Inducing Ovulation With Recombinant Equine Luteinizing Hormone

Manipulating the estrous cycle in mares is a big part of many breeding operations, and medications play various roles in the process. There are several options for inducing ovulation, including human chorionic gonadotropin (hCG), gonadotropin-releasing hormone (GnRH), and recombinant equine luteinizing hormone (reLH).

Kory Niswender, DVM, MS, Dipl. ACT, of Reata Equine Hospital in Weatherford, Texas, discussed a study on reLH at the 52nd annual American Association of Equine Practitioners Convention, held Dec. 2-6, 2006, in San Antonio, Texas. The goal of the study was to determine an effective dose of reLH and compare its effectiveness to the currently used hCG.

Theoretically hCG and reLH should induce similar responses in the mare, since hCG mimics the activity of luteinizing hormone and reLH is an engineered form of luteinizing hormone. (Luteinizing hormone hastens the maturation and induces ovulation of the dominant ovarian follicle in a mare.)

There are some concerns with hCG and GnRH use, Niswender said: "Mares become refractory to hCG over time (it is recognized as a foreign molecule and they develop antibodies to it, so it becomes less effective after multiple uses). And there have been downregulation problems in the past when GnRH implants were used (some mares had a delayed return to estrus if they did not get pregnant on that cycle)."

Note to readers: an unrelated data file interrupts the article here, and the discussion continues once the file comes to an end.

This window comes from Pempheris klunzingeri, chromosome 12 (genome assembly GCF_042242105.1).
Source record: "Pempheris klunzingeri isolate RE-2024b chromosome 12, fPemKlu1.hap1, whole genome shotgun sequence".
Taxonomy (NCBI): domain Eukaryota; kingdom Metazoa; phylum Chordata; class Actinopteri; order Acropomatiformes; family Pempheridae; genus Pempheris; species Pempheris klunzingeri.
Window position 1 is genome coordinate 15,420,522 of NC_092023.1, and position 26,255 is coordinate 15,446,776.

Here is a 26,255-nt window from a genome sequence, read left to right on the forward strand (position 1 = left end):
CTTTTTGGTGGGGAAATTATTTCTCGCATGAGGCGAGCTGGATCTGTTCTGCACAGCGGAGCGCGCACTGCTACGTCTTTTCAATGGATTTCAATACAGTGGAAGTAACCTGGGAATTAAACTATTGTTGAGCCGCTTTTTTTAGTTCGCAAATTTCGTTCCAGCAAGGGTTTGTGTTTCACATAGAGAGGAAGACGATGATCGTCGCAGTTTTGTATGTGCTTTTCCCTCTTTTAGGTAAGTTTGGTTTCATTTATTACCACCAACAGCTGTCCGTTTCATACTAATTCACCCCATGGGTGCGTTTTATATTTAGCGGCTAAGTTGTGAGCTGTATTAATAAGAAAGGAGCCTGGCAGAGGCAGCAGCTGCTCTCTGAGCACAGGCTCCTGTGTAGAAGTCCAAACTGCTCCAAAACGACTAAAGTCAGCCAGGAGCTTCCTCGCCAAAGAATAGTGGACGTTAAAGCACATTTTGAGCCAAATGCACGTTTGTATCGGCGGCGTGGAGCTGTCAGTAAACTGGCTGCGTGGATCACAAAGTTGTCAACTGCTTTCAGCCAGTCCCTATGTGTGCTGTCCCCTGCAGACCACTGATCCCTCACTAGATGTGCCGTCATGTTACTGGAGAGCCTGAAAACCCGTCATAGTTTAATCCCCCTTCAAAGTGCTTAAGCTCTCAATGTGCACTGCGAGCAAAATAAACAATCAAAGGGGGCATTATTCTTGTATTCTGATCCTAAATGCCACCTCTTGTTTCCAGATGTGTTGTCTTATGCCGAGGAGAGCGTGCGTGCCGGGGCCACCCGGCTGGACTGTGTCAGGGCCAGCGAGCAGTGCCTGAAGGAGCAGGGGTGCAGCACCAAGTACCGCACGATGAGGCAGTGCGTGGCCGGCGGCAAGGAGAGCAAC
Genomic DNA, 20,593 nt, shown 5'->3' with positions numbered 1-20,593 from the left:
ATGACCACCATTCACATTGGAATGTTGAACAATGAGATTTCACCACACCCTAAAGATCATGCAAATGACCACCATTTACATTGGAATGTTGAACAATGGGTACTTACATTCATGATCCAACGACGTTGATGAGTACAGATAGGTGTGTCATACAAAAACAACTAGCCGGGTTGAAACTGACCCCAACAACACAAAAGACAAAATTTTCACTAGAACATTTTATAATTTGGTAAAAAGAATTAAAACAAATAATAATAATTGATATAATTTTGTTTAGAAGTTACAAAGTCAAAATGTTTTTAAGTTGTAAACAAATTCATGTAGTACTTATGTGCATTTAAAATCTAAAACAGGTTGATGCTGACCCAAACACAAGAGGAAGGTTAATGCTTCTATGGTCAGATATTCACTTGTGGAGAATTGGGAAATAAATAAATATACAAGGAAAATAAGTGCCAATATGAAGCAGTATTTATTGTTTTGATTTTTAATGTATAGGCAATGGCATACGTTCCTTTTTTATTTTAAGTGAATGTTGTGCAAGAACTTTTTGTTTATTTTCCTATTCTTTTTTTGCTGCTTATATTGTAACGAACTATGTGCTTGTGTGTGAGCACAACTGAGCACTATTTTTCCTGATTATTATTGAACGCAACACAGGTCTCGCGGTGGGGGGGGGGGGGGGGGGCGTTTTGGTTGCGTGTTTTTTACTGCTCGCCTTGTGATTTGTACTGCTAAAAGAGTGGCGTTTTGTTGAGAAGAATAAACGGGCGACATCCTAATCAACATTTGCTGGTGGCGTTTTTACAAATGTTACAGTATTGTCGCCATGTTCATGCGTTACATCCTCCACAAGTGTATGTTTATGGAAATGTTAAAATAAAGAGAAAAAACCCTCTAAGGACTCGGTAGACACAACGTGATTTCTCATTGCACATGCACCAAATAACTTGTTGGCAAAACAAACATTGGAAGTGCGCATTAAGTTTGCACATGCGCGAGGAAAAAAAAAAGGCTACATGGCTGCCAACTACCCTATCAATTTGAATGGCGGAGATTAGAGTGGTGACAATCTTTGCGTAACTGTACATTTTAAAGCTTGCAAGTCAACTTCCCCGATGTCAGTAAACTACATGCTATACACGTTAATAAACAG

In contrast, he reported that no antibodies were found to reLH in the initial safety study of this project, and one mare ovulated within 48 hours on each of six treated cycles, so the hormone's effectiveness should not decrease with multiple uses.

Eighty-five light-breed horses from three to 13 years of age were used for this study. They were randomly assigned to receive saline solution (control group); 300, 600, 750, or 900 micrograms of reLH; or 2,500 IU hCG intravenously. They were treated once they had follicles of 35-39 mm in diameter and uterine edema (fluid swelling, a reliable indicator of heat in the normal mare). Mares were frequently monitored with ultrasound to determine when they ovulated following treatment.

The ideal treatment dose of reLH was found to be 750 micrograms; at this dosage, nine of 10 treated mares (90%) ovulated within 48 hours. The 900-microgram dose was nearly as effective with 16 of 20 mares (80%) ovulating in 48 hours. Of the seven mares treated with hCG, six (86%) ovulated within 48 hours.

"The 750- and 900-microgram doses worked equally well at inducing ovulations in 48 hours, but the 750-microgram dose offers similar results with less hormone," Niswender summarized. "We did visualize good-sized corpora lutea and progesterone levels were high, so reLH treatment didn't give rise to any problems with corpus luteum formation or function. (The corpus luteum is what remains of a follicle after an egg has ovulated; it produces the hormone progesterone late in the estrous cycle and into pregnancy if the egg is fertilized.) We do need more mares to confirm these results."

During the question and answer session, Niswender noted that he had not seen any deleterious effects of reLH on pregnancy rates, and that the medication can be obtained from Bioniche Animal Health for approximately $14 per dose.

Get research and health news from the American Association of Equine Practitioners 2006 Convention in The Horse's AAEP 2006 Wrap-Up sponsored by OCD Equine. Files are available as free PDF downloads.

About the Author

Christy M. West

Christy West has a BS in Equine Science from the University of Kentucky, and an MS in Agricultural Journalism from the University of Wisconsin-Madison.

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